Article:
If there's some sort of masterlist of desert getaway spots promising solitude and possibly spiritual reawakening, this Clown Motel in Tonopah, Nevada should be on it — just, in a different way, mostly because "spiritual reawakening" may refer to paranormal entities knocking on your door in the middle of the night. But hey, to each their own! People like creepy things; that's probably why this motel has become somewhat of a hotspot for travel enthusiasts looking for a not-so-average vacay spot in the Nevada desert.
As The Lineup revealed on The Huffington Post Blog, the Clown Motel is exactly what it sounds like: A motel dedicated to terrifying images, figurines, statues, toys, and other miscellaneous items "Not only is the front office filled with shelf-upon-shelf of clown figurines, every room is clown-themed," she articles explained, "There are clowns on the doors, and portraits of famous clowns hang on the walls." It pretty much doubles as a clown museum, which is most people's nightmare — especially after watching It, I assume. Even creepier, the hotel is located next to a cemetery, which can be seem from the windows of the property's $39.95 a night rooms. ~*~Spooky.~*~
If you're ready to get more travel information (or just know about what town to steer clear from), here are the deets: the Clown Motel is located in Tonopah, Nevada, an old mining town that boasted silver deposits in the early 1900s. But in 1942, according to the town's tourism page, a fire wreaked $100,000 of damage when it tore through an extension mill and hotel. Now, it's your fairly average small town, laying about three hours outside of Las Vegas; as of 2010 was home to only 2,478 people.
And also, apparently, 600 clown figures.
If you're wondering who had this fantastically strange idea for a motel, according to The Line Up, "The Clown Motel was founded by Leona and LeRoy David in 1985," That's five years before the 1990 Stephen King miniseries It, in which a demonic clown feasted on fear like I snack on pretzel sticks — and one year before King released the novel version of It. So, I think it's safe to say their idea wasn't influenced by King's killer clown character? Additionally, the choice location of cozying the motel up to a graveyard was because the original owners had family buried there. (Even spookier: The Line Up reported that the cemetery closed only 10 years after opening "when the increasing number of dead outnumbered the plots the cemetery had to offer. Inside its gates lay 300 deceased.")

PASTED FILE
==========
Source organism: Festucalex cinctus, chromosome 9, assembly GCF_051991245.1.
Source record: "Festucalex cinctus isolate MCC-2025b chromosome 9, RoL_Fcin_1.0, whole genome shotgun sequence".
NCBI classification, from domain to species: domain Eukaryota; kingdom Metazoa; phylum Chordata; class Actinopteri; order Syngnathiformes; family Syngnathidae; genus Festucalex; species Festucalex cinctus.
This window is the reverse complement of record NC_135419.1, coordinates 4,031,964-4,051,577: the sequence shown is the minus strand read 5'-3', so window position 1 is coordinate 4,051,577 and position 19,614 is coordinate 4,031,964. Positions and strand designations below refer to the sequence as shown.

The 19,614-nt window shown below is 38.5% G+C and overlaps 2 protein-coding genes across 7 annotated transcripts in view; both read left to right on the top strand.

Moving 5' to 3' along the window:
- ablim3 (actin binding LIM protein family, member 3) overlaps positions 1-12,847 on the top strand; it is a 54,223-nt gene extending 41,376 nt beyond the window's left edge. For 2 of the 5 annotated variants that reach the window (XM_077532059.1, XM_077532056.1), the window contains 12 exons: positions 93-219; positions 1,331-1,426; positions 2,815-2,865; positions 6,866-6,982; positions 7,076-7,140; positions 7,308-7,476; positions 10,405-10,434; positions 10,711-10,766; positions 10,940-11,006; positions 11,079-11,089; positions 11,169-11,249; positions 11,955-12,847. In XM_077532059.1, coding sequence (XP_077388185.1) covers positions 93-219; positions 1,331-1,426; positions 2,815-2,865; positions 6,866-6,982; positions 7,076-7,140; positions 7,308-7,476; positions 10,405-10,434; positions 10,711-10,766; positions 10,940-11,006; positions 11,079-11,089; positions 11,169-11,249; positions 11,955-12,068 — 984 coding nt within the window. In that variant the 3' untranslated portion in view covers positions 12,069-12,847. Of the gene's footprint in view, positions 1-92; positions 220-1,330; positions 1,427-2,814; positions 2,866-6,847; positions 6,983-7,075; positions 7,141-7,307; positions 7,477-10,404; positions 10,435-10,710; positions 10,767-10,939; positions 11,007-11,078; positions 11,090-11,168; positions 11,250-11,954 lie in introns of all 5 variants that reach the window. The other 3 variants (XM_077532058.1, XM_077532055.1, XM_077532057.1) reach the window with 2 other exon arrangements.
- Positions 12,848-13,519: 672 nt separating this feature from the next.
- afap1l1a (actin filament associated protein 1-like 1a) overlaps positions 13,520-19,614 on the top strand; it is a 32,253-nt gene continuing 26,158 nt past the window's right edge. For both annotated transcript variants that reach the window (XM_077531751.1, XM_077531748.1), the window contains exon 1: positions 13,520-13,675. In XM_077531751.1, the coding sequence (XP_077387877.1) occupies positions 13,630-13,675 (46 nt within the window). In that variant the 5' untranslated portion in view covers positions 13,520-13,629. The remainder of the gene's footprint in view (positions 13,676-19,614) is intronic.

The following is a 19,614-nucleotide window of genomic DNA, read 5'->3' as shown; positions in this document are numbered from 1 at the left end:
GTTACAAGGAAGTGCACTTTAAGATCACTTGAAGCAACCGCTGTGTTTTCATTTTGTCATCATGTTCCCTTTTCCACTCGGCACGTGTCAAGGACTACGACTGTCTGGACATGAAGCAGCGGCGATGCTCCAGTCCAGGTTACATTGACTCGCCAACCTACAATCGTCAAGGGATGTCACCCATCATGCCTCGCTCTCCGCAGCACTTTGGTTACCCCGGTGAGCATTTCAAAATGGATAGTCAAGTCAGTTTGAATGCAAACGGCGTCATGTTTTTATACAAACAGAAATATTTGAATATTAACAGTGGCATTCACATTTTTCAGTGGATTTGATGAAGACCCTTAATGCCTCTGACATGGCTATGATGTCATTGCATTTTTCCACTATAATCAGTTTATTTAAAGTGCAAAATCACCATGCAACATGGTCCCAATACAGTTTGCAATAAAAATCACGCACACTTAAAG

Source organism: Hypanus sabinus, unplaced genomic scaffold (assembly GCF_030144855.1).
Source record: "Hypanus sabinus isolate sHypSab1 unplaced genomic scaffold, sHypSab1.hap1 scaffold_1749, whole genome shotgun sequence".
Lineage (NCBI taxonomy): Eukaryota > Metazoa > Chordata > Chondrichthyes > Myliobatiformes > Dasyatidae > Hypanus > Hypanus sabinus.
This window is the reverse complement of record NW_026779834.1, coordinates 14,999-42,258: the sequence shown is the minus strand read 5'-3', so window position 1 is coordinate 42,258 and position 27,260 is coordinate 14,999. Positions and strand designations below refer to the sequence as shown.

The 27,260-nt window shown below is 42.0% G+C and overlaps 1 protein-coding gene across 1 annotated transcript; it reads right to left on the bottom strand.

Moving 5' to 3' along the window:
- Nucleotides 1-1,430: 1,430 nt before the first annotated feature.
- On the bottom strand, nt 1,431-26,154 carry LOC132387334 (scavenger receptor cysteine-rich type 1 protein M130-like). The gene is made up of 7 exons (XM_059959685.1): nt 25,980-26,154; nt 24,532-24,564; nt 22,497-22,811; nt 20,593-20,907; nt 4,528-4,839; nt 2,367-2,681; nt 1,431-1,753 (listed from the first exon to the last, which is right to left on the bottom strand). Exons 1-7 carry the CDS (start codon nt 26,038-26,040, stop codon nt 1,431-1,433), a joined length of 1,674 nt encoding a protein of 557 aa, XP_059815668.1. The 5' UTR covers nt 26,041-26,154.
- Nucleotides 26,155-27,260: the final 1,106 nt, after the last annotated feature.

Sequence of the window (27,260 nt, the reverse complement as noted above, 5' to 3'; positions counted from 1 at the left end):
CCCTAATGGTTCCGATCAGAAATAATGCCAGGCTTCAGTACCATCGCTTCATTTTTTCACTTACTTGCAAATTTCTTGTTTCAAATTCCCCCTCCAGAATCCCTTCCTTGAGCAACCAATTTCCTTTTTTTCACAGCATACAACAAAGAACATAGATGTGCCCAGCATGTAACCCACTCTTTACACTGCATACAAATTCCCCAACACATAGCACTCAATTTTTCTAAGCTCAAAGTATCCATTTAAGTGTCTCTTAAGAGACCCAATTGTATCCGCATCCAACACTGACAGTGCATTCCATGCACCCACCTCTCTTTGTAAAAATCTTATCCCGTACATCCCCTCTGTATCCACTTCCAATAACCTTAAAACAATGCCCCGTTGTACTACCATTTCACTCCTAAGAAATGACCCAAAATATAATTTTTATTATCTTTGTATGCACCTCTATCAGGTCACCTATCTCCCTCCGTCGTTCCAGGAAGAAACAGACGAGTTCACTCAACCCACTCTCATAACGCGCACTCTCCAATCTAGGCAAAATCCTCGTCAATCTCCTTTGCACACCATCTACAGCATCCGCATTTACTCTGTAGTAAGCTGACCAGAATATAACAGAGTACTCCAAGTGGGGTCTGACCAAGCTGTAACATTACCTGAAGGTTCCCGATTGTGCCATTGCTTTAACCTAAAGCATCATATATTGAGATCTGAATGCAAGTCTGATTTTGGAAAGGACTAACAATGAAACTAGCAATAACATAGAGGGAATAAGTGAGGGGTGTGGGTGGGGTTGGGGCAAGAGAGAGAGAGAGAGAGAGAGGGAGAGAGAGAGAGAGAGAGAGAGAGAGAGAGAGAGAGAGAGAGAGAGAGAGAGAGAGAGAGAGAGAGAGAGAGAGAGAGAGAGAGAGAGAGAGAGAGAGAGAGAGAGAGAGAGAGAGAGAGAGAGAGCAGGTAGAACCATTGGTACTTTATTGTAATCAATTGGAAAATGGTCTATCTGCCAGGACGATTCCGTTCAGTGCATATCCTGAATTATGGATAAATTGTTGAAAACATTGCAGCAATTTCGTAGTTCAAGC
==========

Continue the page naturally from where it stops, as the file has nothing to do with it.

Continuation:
In 1995, the motel was sold to a man named Bob Perchetti, and it's now on the market for new owners for a cool $900,000. The only caveat is that any new owners have to agree to keep the motel running with its clown theme. Fair.
The Clown Motel has received a bit of attention in the last few years thanks to its unique vibes. In 2015, Travel Channel's Ghost Adventures took a trip to the Clown Motel to investigate after claims of its hauntings. However, even though it's located next to a cemetery of all things, it's worth noting that most of the motel's Facebook reviews are free of paranormal accounts (as well as overwhelmingly positive).
Sure, it might not be the best place to go if you have a fear of clowns, but with its positive reviews, maybe a stay at the Clown Motel would be less Stephen King and more fun day at the circus? Perhaps it would even make one feel sympathetic to clowns, and the near-constant stereotype that they're all terrifying! Anything is possible!